Table of Contents

Innovation and Small Enterprises in the Third World

Innovation and Small Enterprises in the Third World

New Horizons in the Economics of Innovation series

Edited by Meine Pieter van Dijk and Henry Sandee

Innovation is crucial for small enterprises to become and remain competitive in the global economy. In this book, the authors have combined theoretical insights with comprehensive case studies on innovation among small-scale enterprises in developing countries, paying particular attention to technological change in clusters of small firms.

Chapter 6: Innovation and Small Enterprise Development Examples from Burkina Faso, Ghana and Zimbabwe

Meine Pieter van Dijk

Subjects: development studies, development economics, economics and finance, development economics

Extract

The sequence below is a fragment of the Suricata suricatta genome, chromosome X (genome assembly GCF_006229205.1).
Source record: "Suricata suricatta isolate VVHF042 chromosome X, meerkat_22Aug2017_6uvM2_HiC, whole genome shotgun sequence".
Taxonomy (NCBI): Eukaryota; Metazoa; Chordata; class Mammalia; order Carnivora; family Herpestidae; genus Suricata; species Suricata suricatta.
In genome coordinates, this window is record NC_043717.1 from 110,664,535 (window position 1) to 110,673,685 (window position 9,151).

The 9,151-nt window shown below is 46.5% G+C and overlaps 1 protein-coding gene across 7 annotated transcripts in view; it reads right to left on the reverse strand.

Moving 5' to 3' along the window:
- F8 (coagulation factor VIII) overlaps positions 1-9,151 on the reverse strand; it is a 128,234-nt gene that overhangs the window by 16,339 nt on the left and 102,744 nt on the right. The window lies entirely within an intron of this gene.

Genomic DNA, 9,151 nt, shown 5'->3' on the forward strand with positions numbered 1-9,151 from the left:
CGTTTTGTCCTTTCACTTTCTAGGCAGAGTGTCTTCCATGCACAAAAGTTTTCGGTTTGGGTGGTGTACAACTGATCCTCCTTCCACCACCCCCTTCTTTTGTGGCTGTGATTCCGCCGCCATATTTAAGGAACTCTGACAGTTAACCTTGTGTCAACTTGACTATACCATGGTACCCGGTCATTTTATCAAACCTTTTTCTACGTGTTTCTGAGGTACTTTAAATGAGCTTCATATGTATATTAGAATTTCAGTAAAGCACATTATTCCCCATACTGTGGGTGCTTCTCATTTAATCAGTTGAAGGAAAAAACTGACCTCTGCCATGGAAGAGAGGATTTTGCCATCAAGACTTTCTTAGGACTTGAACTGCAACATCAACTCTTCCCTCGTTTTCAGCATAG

Chapter 6 15/3/02 9:03 am Page 1 6. Innovation and small enterprise development examples from Burkina Faso, Ghana and Zimbabwe Meine Pieter van Dijk Innovation is crucial for small enterprises to become and remain competitive. We would like to assess what experience has been gained with technological development, the promotion of innovation and its diffusion in a third world context and in particular in two West African countries and one southern African country. Three levels of analysis were distinguished in Chapter 1. First, the policy level promoting (or discouraging) innovation and innovation diffusion. Secondly, the level of the business support system and the importance that technological development and innovation play at that level and, finally, the level of the enterprise or a cluster of enterprises where the actual development and diffusion should take place. Our data for Burkina Faso, Ghana and Zimbabwe are at the latter level. In the global economy a great deal of technology is available on the shelf and can be bought. Even poor countries like Bangladesh tend to buy modern technologies, fearing that their exports would otherwise not be able to compete on the world market (Van Dijk, 1995). In this contribution we will also look at the mechanisms of technology transfer, the local capacity to adapt and develop technologies and the degree to which government, private sector associations and donor organizations can influence the process. Some examples will be given of enterprise co-operation stimulating innovation in Ghana. Subsequently different forms of interfirm relations will...

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